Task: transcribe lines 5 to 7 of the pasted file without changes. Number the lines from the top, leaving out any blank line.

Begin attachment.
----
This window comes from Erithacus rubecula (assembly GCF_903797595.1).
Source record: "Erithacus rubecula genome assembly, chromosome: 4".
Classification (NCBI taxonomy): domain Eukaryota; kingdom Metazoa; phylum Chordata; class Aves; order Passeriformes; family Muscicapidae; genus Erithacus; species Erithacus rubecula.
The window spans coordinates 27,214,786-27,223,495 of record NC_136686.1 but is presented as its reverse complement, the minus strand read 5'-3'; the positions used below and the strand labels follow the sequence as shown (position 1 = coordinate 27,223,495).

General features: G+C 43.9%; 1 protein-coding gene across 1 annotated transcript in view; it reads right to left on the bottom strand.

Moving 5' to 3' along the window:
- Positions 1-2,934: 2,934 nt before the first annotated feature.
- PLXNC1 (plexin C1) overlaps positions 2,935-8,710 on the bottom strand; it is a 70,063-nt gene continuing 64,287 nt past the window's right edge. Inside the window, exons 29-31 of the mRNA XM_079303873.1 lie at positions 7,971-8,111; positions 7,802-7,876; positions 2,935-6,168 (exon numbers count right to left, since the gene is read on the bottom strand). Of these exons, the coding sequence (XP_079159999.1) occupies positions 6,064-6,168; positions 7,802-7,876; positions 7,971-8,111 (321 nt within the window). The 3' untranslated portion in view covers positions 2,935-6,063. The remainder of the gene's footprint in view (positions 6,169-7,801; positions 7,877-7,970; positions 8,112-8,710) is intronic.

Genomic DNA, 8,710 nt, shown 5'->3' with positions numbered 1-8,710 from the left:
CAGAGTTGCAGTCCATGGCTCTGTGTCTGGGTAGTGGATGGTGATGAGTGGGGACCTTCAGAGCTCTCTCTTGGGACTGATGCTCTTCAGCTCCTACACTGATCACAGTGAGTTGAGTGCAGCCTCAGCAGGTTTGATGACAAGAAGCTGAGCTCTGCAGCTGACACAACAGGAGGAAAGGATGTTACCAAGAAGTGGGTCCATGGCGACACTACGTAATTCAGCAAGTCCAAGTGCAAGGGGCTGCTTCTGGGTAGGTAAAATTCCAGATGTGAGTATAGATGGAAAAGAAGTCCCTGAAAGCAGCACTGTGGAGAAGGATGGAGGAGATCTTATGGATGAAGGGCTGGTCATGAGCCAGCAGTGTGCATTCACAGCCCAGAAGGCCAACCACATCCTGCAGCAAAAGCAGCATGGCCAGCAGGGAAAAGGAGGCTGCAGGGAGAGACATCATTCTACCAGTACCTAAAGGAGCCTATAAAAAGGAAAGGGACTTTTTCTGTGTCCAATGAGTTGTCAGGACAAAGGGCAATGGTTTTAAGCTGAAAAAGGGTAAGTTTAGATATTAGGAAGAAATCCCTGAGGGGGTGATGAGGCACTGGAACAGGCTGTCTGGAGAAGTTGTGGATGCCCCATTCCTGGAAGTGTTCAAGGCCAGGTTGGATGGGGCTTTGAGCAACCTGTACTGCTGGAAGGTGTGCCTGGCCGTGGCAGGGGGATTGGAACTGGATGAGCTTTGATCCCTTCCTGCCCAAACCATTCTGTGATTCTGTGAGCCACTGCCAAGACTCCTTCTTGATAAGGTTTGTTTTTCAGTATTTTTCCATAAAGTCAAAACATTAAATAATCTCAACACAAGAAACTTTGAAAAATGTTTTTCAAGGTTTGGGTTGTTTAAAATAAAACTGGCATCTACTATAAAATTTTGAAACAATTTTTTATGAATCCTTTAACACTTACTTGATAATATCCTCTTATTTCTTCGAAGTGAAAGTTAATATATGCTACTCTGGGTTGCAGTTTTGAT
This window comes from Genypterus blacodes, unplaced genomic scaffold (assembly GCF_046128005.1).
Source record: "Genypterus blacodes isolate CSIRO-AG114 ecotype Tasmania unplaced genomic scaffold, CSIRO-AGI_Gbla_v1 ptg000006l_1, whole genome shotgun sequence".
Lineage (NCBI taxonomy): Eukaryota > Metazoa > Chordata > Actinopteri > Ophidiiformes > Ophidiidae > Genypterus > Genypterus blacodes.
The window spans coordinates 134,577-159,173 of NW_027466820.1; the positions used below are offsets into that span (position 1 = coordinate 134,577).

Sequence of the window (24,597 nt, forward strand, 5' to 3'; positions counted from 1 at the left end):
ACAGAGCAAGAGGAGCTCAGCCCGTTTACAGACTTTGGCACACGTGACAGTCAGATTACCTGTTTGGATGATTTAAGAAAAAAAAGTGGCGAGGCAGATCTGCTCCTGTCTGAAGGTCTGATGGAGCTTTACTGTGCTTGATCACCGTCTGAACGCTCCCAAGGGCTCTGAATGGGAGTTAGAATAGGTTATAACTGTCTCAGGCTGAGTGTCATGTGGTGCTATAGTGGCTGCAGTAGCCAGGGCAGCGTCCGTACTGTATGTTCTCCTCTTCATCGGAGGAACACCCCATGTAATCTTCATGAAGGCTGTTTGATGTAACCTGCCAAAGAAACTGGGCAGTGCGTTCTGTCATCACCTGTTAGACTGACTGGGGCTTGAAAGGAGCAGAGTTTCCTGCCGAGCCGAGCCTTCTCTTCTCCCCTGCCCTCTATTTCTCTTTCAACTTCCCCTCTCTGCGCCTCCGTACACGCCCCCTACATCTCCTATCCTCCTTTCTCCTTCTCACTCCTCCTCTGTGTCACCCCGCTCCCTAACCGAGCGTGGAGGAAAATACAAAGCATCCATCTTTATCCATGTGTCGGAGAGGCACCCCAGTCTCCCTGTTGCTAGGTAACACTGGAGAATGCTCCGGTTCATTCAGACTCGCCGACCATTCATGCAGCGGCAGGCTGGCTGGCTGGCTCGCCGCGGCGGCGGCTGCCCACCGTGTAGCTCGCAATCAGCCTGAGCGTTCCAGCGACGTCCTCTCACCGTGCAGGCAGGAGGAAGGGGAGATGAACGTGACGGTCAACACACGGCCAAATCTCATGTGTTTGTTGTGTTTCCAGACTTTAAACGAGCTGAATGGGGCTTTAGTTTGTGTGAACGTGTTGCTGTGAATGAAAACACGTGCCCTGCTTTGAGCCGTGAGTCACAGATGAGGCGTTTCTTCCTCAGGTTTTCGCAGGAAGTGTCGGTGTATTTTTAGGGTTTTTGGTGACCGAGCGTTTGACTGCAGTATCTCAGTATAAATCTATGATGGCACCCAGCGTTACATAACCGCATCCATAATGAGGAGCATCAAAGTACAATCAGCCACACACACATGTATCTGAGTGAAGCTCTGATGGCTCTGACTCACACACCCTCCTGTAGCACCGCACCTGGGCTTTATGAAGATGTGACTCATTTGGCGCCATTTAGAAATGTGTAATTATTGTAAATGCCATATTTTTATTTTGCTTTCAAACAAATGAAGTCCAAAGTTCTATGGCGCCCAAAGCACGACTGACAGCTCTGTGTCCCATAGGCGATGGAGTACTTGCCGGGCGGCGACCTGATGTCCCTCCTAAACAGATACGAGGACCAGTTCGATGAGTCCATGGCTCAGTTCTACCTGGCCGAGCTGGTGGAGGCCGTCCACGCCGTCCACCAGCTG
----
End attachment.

General features: G+C 43.9%; 1 protein-coding gene across 1 annotated transcript in view; it reads right to left on the bottom strand.

Moving 5' to 3' along the window:
- Positions 1-2,934: 2,934 nt before the first annotated feature.